Hall led several responding officers from multiple agencies on a chase through Sisters before turning off on Harrington Loop. Several hundred yards down the road Duran employed a pursuit intervention technique to debilitate Hall’s vehicle. The PIT move spun Hall’s vehicle around so Duran could see Hall’s silhouette through the tinted glass and later said he observed the gun — a silver-colored, semiautomatic 1911 — was shining “like a beacon,” according to the DA’s report.
The dashboard camera footage also captures a white car nearly caught in the shootout on Harrington Loop. The car is seen pulling off the left side of Harrington Loop, yielding to the suspect’s car and the pursuing officers. Footage from Martin’s camera shows an officer yelling to the driver of the white car to reverse out of the way. Though the car disappears from the screen, the transcripts indicate OSP First Sgt. David Pond told the driver to back up and pull in behind his car because law enforcement would need to interview the occupants later.
The video from Sr. Trooper Gary Martin’s dashboard camera captured footage after the stop when Duran and Hampton fired on the vehicle. Duran, who was positioned behind Hall’s car, commanded Hall to “drop the gun” several times and stated during an interview conducted on Sept. 5 that he observed Hall positioning himself to fire on Hampton, who was standing in line with the driver’s side window.
Duran and Hampton fired multiple rounds into Hall’s vehicle. The DA’s report found four of the rounds struck Hall and would have been fatal, but the medical examiner determined the fatal wound came from a self-inflicted gunshot to the head. The report states Hall had a pending warrant for his arrest in Texas and had vowed to commit suicide rather than go to prison.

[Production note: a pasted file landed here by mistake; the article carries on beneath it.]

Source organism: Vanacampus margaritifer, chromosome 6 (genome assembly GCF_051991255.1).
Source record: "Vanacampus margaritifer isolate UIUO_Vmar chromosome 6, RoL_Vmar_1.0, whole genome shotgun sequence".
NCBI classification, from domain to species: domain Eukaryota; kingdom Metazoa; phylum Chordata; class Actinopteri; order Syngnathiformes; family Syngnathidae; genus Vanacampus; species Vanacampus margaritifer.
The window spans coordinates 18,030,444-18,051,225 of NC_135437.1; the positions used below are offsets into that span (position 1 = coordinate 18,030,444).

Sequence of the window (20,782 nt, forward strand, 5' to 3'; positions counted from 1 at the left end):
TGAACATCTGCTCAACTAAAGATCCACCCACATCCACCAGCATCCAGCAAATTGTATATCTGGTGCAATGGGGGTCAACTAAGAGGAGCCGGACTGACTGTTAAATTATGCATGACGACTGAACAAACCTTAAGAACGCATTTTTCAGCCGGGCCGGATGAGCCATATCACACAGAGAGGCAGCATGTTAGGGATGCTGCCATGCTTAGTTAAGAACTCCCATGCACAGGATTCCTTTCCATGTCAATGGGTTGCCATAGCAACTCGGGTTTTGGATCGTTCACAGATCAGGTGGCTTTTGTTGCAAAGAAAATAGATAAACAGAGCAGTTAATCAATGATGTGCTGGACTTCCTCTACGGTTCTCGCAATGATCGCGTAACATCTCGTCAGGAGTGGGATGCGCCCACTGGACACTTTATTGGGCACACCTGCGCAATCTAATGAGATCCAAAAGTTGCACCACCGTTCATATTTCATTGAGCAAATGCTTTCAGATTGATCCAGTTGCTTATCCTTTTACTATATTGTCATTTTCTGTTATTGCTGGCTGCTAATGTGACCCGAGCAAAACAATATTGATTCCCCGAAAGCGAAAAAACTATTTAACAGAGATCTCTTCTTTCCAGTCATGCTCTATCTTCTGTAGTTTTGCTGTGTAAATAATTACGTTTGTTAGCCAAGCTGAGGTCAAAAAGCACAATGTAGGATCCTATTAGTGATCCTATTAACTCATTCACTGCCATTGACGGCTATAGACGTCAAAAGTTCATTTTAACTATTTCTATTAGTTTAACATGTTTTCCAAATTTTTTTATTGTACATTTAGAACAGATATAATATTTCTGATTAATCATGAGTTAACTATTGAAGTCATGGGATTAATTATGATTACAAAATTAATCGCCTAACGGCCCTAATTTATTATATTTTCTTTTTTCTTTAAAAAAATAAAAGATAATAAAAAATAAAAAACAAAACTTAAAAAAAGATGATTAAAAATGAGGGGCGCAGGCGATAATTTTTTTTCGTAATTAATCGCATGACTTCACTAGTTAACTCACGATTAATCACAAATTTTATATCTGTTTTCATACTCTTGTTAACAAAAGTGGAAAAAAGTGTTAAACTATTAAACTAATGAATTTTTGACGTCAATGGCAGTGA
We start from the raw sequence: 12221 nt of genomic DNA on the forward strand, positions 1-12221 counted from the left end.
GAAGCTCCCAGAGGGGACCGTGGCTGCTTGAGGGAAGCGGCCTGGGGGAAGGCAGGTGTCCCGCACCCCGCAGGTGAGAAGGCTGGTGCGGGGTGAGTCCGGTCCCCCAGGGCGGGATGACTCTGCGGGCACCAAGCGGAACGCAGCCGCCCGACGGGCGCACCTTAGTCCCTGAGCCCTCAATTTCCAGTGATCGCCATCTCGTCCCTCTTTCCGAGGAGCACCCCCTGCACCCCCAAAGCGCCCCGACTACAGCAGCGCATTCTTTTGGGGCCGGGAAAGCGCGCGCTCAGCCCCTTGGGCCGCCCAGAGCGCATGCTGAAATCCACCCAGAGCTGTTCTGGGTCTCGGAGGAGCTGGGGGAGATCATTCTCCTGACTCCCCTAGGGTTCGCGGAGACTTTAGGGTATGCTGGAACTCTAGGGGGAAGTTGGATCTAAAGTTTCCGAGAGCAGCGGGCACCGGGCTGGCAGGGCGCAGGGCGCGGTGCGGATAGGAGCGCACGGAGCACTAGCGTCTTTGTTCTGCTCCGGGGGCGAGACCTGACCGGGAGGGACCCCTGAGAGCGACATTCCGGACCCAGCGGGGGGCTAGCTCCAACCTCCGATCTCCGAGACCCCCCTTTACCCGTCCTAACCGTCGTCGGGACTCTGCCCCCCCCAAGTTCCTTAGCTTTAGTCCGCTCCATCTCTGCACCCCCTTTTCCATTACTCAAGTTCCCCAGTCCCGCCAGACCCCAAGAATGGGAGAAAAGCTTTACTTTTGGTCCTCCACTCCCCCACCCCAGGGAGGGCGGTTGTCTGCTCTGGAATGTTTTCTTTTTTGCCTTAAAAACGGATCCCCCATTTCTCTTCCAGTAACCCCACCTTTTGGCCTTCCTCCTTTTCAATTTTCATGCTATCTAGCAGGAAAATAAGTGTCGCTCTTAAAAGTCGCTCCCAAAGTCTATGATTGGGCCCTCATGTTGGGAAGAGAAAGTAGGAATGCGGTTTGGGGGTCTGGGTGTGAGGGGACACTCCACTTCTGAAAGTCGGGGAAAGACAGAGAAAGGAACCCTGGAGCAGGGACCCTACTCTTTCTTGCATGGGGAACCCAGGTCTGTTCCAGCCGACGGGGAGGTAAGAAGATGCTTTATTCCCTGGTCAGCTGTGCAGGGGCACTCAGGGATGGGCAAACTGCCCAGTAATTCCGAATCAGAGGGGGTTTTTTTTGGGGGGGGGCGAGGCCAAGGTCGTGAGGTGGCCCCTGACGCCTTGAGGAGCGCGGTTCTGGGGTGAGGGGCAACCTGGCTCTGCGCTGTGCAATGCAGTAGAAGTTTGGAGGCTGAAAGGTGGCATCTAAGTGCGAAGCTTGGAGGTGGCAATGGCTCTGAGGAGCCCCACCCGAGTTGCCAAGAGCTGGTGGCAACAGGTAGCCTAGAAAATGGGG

Martin’s dashboard camera captured the shooting and law enforcement breaking the driver’s window to gain access to Hall. Officers struggled to break the window because of the glass tinting. Once inside, the audio picked up blaring music and one of the officers said Hall was still breathing. In interviews following the incident, multiple officers indicated the exit wound from Hall’s self-inflicted gunshot was severe enough to be fatal.
“I could actually see through that window, see the back of the guy’s head,” Pond said. “You could see brain matter or almost like a full brain sitting on the side of his head.”
Flaherty’s investigation determined the troopers were justified in their use of deadly physical force because it was “objectively reasonable for them to believe that Mr. Hall presented an imminent threat of causing serious physical injury or death to them and the third persons present during the roughly 15-minute duration of this event,” according to the report.
Both Duran and Hampton were put on paid administrative leave during the investigation and have since returned to work, Hastings said.